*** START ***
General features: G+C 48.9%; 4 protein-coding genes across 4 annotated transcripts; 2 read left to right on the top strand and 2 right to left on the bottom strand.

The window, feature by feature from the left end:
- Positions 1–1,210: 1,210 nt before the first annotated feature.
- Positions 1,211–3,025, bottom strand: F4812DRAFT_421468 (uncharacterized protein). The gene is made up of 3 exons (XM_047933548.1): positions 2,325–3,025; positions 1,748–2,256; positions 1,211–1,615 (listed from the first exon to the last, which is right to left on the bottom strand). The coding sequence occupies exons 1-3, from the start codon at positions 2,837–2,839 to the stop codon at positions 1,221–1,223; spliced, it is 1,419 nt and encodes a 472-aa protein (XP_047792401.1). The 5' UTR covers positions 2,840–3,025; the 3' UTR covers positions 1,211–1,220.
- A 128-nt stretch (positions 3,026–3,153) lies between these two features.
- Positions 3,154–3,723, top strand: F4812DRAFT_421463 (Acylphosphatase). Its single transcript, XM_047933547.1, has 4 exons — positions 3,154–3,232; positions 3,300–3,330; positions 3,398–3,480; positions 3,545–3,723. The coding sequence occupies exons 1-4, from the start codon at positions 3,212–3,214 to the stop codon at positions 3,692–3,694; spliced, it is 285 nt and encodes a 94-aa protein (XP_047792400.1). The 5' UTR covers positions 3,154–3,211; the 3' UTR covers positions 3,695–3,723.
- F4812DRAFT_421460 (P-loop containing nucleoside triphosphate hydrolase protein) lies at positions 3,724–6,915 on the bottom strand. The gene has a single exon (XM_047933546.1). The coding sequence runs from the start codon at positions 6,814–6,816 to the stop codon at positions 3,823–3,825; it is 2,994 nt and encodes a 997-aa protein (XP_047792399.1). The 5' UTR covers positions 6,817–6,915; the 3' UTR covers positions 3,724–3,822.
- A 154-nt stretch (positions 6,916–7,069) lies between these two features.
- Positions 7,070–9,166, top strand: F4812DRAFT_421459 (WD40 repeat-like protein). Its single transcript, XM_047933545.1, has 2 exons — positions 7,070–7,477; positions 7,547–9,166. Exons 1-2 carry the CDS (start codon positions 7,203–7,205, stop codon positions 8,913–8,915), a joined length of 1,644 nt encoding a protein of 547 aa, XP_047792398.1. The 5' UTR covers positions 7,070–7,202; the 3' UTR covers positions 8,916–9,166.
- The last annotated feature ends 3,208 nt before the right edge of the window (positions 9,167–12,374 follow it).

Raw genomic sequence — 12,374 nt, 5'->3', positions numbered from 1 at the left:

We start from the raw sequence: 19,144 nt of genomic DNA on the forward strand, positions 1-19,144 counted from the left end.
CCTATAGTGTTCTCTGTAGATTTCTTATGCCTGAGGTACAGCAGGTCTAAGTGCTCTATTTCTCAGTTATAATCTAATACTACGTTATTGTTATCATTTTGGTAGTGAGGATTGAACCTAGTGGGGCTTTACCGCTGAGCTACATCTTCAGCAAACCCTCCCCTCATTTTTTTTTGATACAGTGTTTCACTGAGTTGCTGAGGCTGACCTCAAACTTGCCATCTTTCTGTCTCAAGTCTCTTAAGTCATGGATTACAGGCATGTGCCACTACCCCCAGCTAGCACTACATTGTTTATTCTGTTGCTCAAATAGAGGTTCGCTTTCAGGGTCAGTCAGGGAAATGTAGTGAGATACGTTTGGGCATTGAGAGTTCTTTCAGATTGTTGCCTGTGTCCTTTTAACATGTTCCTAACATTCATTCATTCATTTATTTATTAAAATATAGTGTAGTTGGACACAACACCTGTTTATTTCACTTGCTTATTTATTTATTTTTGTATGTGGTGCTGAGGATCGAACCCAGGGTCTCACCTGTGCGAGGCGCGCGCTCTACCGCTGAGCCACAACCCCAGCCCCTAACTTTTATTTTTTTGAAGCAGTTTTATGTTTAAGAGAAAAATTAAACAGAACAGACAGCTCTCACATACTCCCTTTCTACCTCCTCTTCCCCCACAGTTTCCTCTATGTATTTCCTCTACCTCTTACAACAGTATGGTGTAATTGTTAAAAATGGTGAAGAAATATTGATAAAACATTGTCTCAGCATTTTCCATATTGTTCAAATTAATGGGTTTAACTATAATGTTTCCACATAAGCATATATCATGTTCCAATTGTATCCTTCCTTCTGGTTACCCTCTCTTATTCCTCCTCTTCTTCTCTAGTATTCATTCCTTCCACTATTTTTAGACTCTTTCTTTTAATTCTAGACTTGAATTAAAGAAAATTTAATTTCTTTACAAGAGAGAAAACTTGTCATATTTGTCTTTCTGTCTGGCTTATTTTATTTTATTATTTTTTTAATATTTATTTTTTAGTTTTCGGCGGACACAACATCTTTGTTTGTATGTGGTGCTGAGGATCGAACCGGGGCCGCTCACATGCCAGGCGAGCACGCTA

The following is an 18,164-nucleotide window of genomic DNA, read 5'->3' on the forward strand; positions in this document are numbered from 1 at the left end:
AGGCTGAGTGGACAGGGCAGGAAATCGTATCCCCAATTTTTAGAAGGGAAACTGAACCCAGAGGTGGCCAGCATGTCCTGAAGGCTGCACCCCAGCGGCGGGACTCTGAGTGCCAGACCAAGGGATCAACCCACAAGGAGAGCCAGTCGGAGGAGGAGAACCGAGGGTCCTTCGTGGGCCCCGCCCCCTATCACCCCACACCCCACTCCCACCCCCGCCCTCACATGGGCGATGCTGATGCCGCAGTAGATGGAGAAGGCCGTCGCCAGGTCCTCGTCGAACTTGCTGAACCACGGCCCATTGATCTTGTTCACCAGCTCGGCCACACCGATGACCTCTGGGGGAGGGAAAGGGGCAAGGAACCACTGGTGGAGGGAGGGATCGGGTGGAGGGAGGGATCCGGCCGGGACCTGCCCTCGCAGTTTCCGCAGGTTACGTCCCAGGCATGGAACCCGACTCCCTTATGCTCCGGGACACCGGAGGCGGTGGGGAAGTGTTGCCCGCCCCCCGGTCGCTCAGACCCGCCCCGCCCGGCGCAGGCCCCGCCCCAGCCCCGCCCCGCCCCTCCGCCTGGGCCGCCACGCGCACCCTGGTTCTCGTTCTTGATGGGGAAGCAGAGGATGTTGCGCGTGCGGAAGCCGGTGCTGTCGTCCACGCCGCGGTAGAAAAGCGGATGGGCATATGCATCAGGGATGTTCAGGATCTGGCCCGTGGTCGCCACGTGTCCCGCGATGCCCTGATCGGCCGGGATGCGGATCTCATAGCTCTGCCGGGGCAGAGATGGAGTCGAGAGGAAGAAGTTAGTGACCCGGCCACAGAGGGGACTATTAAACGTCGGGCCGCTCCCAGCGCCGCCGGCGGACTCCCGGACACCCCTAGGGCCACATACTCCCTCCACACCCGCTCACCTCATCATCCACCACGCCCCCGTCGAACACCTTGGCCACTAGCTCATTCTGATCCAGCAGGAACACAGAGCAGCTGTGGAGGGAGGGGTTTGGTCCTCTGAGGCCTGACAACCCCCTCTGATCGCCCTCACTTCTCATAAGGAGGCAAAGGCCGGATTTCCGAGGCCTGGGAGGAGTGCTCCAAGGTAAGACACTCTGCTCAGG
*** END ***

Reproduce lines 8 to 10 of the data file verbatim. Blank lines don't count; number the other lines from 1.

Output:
- A 154-nt stretch (positions 6,916–7,069) lies between these two features.
- Positions 7,070–9,166, top strand: F4812DRAFT_421459 (WD40 repeat-like protein). Its single transcript, XM_047933545.1, has 2 exons — positions 7,070–7,477; positions 7,547–9,166. Exons 1-2 carry the CDS (start codon positions 7,203–7,205, stop codon positions 8,913–8,915), a joined length of 1,644 nt encoding a protein of 547 aa, XP_047792398.1. The 5' UTR covers positions 7,070–7,202; the 3' UTR covers positions 8,916–9,166.
- The last annotated feature ends 3,208 nt before the right edge of the window (positions 9,167–12,374 follow it).